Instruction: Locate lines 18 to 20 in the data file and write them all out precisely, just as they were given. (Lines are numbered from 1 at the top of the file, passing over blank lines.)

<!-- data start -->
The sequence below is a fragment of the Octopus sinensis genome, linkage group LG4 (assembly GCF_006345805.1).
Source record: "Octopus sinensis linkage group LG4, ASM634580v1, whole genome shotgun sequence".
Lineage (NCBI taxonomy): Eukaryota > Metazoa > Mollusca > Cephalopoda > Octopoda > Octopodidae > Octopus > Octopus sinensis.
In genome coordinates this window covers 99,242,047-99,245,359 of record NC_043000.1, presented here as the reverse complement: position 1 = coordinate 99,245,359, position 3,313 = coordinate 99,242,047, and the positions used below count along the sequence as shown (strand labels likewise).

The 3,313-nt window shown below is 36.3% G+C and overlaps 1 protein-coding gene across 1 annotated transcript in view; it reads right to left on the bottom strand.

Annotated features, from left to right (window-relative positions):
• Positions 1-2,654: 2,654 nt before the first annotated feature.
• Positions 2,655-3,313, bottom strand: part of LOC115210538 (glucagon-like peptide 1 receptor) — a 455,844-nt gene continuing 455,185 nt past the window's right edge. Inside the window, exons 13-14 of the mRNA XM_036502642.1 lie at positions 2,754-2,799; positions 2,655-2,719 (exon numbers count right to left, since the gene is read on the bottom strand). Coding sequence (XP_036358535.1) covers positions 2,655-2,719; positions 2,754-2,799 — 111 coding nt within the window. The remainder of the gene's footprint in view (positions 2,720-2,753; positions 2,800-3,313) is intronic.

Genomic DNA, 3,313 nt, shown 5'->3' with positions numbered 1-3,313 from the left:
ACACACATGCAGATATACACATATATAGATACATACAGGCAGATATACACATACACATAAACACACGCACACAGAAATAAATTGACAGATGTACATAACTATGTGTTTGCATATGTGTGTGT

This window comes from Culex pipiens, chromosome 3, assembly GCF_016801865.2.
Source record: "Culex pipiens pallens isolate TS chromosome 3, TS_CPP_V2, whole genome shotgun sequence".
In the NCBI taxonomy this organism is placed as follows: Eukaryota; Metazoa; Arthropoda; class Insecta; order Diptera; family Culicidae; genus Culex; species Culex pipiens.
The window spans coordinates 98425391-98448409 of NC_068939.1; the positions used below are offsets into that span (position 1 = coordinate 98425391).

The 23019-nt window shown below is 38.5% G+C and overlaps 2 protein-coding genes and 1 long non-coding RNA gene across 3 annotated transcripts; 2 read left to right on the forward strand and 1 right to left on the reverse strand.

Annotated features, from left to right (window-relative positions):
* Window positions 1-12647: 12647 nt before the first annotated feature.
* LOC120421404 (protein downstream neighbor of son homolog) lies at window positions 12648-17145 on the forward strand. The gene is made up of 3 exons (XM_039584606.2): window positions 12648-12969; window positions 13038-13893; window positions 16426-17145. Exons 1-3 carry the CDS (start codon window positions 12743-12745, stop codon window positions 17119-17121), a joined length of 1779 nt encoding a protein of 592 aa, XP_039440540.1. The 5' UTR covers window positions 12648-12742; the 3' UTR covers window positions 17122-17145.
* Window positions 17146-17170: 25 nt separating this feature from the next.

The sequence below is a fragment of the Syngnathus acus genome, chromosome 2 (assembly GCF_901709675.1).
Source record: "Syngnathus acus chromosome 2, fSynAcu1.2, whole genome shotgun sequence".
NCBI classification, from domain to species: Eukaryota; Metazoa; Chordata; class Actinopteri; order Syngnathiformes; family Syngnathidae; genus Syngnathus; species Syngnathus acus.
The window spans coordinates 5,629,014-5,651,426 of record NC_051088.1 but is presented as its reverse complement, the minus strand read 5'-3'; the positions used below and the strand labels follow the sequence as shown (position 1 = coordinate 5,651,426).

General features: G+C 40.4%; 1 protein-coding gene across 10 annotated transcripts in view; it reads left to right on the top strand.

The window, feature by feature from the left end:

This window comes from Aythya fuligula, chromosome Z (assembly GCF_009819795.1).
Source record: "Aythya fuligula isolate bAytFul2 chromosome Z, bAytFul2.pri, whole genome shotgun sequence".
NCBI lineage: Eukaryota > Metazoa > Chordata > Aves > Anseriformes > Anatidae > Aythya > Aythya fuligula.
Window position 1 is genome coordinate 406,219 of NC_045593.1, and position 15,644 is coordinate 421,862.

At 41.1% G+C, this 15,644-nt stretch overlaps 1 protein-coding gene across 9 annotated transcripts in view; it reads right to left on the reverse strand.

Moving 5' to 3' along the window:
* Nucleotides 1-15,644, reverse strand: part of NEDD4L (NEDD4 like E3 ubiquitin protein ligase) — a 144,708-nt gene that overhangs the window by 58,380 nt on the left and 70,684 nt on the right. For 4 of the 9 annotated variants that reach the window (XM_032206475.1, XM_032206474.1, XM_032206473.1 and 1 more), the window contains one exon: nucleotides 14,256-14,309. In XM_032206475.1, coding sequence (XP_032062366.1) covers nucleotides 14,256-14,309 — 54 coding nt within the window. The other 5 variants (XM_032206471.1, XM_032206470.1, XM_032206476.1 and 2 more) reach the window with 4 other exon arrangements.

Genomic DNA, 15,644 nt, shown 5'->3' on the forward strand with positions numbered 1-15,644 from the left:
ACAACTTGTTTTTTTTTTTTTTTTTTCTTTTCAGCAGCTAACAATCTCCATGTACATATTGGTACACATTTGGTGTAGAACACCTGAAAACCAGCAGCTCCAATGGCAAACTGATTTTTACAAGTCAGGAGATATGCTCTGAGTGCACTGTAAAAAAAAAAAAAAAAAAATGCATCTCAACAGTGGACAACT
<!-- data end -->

* LOC120421404 (protein downstream neighbor of son homolog) lies at window positions 12648-17145 on the forward strand. The gene is made up of 3 exons (XM_039584606.2): window positions 12648-12969; window positions 13038-13893; window positions 16426-17145. Exons 1-3 carry the CDS (start codon window positions 12743-12745, stop codon window positions 17119-17121), a joined length of 1779 nt encoding a protein of 592 aa, XP_039440540.1. The 5' UTR covers window positions 12648-12742; the 3' UTR covers window positions 17122-17145.
* Window positions 17146-17170: 25 nt separating this feature from the next.

The sequence below is a fragment of the Syngnathus acus genome, chromosome 2 (assembly GCF_901709675.1).